Has Obama killed his presidency?

By Chris McCarthy

On Sunday March 21 the U.S. House of Representatives voted 219 to 212 in favour of the controversial healthcare reform bill. President Obama signed the bill into law yesterday morning, using twenty pens in the process, one for each letter of his name.

In doing so, Obama and the Democratic Party succeeded where previous administrations failed, and enacted the first major healthcare reform since Medicare (health insurance for people over 65) was introduced in 1965.

But at what price? What are the consequences for the Obama administration and the Democratic Party after an acrimonious, unpleasant and protracted partisan debate?

It seems almost unfathomable that any, let alone so many, Americans would object so fiercely to the idea of providing statutory healthcare insurance for those 37million currently without it.

As counter-intuitive as it might seem, this hasn’t been a debate about extending healthcare to the uninsured. This has been the superficial front for a reigniting of the Big Government vs Small Government (or no government) issue that has been a stalwart feature of American democracy since Britain was defeated at the War of Independence in the late 18th Century.

Recognising this is important in helping to understand why the American public can get so passionately heated about legislation that will (supposedly at least, if not necessarily in practice) extend or increase government involvement in their lives.

In his first inaugural address, President Ronald Reagan tapped into this anti-government sentiment when he said: “Government is not the solution to our problem; government is the problem.” The Tea Party movement has been so successful in part because it has given voice to the many, briefly dormant as the Obama juggernaut swept America, who subscribe to this philosophy.

With a full legislative agenda still ahead of him, the American public’s historical aversion to government ‘interference’ threatens to derail any major plans that don’t carry bi-partisan support in the House or Senate. After the stimulus package was passed last year, and now healthcare, the American right (given greater voice and mobilised by characters such as Sarah Palin) feels affronted and at times, incandescent with rage.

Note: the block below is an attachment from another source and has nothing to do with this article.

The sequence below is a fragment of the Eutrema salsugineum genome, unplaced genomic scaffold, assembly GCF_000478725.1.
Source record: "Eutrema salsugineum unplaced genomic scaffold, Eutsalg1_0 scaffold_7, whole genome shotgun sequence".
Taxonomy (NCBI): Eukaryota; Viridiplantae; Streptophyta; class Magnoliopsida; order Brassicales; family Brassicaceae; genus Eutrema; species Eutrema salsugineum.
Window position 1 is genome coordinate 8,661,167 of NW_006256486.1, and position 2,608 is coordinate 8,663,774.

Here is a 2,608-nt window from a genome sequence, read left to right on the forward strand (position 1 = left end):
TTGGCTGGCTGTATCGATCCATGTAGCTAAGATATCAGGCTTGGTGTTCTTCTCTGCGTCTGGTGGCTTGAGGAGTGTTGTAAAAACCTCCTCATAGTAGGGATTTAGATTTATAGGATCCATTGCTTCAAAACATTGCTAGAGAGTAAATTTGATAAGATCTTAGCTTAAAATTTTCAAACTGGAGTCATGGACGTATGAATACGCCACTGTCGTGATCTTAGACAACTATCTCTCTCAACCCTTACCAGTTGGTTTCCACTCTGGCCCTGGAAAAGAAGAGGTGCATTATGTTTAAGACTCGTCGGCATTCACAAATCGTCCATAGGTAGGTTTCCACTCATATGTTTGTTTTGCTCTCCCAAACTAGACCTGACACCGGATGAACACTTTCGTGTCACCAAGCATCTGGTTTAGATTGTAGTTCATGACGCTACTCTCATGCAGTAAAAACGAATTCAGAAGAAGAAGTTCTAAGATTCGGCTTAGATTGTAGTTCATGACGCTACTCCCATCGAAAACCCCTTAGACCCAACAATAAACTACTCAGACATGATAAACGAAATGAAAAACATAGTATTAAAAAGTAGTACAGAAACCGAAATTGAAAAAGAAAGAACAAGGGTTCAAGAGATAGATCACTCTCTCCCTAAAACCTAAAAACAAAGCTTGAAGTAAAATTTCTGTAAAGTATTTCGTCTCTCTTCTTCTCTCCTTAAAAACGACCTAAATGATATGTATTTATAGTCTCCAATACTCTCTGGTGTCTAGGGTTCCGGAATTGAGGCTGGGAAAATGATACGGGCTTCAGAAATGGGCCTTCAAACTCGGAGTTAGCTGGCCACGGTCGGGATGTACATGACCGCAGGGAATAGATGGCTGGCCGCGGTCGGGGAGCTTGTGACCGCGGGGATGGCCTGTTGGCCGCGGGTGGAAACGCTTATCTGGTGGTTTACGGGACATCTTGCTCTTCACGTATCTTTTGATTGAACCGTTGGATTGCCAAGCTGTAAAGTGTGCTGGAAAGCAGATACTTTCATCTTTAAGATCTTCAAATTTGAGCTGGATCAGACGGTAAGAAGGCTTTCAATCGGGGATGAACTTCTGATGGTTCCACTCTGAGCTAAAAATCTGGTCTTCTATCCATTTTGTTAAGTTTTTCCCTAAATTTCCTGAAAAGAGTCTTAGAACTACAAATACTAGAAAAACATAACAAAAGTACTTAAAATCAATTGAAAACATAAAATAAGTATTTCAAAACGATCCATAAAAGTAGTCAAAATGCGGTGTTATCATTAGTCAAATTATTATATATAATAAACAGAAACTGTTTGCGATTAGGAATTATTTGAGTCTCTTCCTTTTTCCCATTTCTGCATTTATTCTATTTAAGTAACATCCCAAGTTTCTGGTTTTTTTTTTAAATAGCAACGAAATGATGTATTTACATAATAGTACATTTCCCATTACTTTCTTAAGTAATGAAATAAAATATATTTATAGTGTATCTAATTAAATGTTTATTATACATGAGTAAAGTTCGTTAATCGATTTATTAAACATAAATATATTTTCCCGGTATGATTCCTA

Some Democrats are said to be nervous about the security of their seats at the mid-term elections later this year after President Obama pressed forcefully ahead with the implementation of healthcare reform despite over 50% of the American public consistently against it.

This is a real possibility for Obama and was surely a contributory factor in his decision to press ahead with reform rather than ‘take it back to the drawing board’ as many Republicans urged. Aware that his legislative agenda will be increasingly stalled and diluted post mid-terms, Obama is pushing ahead while he has the best opportunity.

The administration won’t be a lame duck if it loses control of either or both houses but it will require greater bi-partisan effort to achieve the major reform Obama promised. The Republican Party remains unwilling to provide such assistance and there is little reason to expect this to change in November when they will likely hold greater leverage.

Obama has used-up much of his goodwill on the Capital in passing this historic healthcare reform bill. The Senate will still have the opportunity to make amends and the Republicans have promised to raise legal proceedings against the constitutionality of the bill. But for many it is hard to present this episode as anything other a ‘defeat’ for the right, for those who fear government influence rather than welcome it.

Perhaps, for some, Obama’s handling of passing healthcare legislation has demonstrated his commitment to promises made on the campaign trail, his toughness and resilience. I suspect for most, however, that this has resolutely confirmed their suspicions of the dangers of an over-reaching government.

With America being a broadly conservative nation, I fear Obama is marching towards a one-term presidency and I wonder if he knows it too?


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